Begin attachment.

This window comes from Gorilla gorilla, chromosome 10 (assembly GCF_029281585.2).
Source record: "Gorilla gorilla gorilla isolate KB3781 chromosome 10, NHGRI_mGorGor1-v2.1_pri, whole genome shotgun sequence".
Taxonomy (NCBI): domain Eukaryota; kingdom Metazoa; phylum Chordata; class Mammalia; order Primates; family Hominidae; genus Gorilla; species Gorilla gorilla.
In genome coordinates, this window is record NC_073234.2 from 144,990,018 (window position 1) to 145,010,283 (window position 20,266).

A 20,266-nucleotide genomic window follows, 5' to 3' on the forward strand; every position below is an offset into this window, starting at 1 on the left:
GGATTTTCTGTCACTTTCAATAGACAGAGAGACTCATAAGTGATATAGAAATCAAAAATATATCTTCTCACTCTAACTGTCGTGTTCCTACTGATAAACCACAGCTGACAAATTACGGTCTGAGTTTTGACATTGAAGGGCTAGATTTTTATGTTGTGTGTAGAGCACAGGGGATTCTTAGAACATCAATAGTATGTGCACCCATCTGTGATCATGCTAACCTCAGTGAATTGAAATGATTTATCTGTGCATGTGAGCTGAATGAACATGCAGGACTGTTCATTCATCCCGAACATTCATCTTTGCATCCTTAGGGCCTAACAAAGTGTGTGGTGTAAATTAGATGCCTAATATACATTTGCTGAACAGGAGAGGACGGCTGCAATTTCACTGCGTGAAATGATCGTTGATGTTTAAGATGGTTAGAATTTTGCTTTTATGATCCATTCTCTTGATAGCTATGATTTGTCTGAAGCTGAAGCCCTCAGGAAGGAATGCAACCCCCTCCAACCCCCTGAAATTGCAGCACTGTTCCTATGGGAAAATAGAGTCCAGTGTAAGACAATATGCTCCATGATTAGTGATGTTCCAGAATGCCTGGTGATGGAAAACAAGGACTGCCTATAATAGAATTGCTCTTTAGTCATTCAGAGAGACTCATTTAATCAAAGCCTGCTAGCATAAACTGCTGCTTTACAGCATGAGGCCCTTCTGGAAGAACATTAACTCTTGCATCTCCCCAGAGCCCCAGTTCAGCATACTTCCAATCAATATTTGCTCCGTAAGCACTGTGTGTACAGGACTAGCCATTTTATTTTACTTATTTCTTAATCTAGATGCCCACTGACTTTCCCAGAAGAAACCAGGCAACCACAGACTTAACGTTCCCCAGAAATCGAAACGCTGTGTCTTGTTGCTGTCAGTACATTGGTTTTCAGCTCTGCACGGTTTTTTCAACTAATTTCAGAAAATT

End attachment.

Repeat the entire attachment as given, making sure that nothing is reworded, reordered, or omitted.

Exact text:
This window comes from Gorilla gorilla, chromosome 10 (assembly GCF_029281585.2).
Source record: "Gorilla gorilla gorilla isolate KB3781 chromosome 10, NHGRI_mGorGor1-v2.1_pri, whole genome shotgun sequence".
Taxonomy (NCBI): domain Eukaryota; kingdom Metazoa; phylum Chordata; class Mammalia; order Primates; family Hominidae; genus Gorilla; species Gorilla gorilla.
In genome coordinates, this window is record NC_073234.2 from 144,990,018 (window position 1) to 145,010,283 (window position 20,266).

A 20,266-nucleotide genomic window follows, 5' to 3' on the forward strand; every position below is an offset into this window, starting at 1 on the left:
GGATTTTCTGTCACTTTCAATAGACAGAGAGACTCATAAGTGATATAGAAATCAAAAATATATCTTCTCACTCTAACTGTCGTGTTCCTACTGATAAACCACAGCTGACAAATTACGGTCTGAGTTTTGACATTGAAGGGCTAGATTTTTATGTTGTGTGTAGAGCACAGGGGATTCTTAGAACATCAATAGTATGTGCACCCATCTGTGATCATGCTAACCTCAGTGAATTGAAATGATTTATCTGTGCATGTGAGCTGAATGAACATGCAGGACTGTTCATTCATCCCGAACATTCATCTTTGCATCCTTAGGGCCTAACAAAGTGTGTGGTGTAAATTAGATGCCTAATATACATTTGCTGAACAGGAGAGGACGGCTGCAATTTCACTGCGTGAAATGATCGTTGATGTTTAAGATGGTTAGAATTTTGCTTTTATGATCCATTCTCTTGATAGCTATGATTTGTCTGAAGCTGAAGCCCTCAGGAAGGAATGCAACCCCCTCCAACCCCCTGAAATTGCAGCACTGTTCCTATGGGAAAATAGAGTCCAGTGTAAGACAATATGCTCCATGATTAGTGATGTTCCAGAATGCCTGGTGATGGAAAACAAGGACTGCCTATAATAGAATTGCTCTTTAGTCATTCAGAGAGACTCATTTAATCAAAGCCTGCTAGCATAAACTGCTGCTTTACAGCATGAGGCCCTTCTGGAAGAACATTAACTCTTGCATCTCCCCAGAGCCCCAGTTCAGCATACTTCCAATCAATATTTGCTCCGTAAGCACTGTGTGTACAGGACTAGCCATTTTATTTTACTTATTTCTTAATCTAGATGCCCACTGACTTTCCCAGAAGAAACCAGGCAACCACAGACTTAACGTTCCCCAGAAATCGAAACGCTGTGTCTTGTTGCTGTCAGTACATTGGTTTTCAGCTCTGCACGGTTTTTTCAACTAATTTCAGAAAATT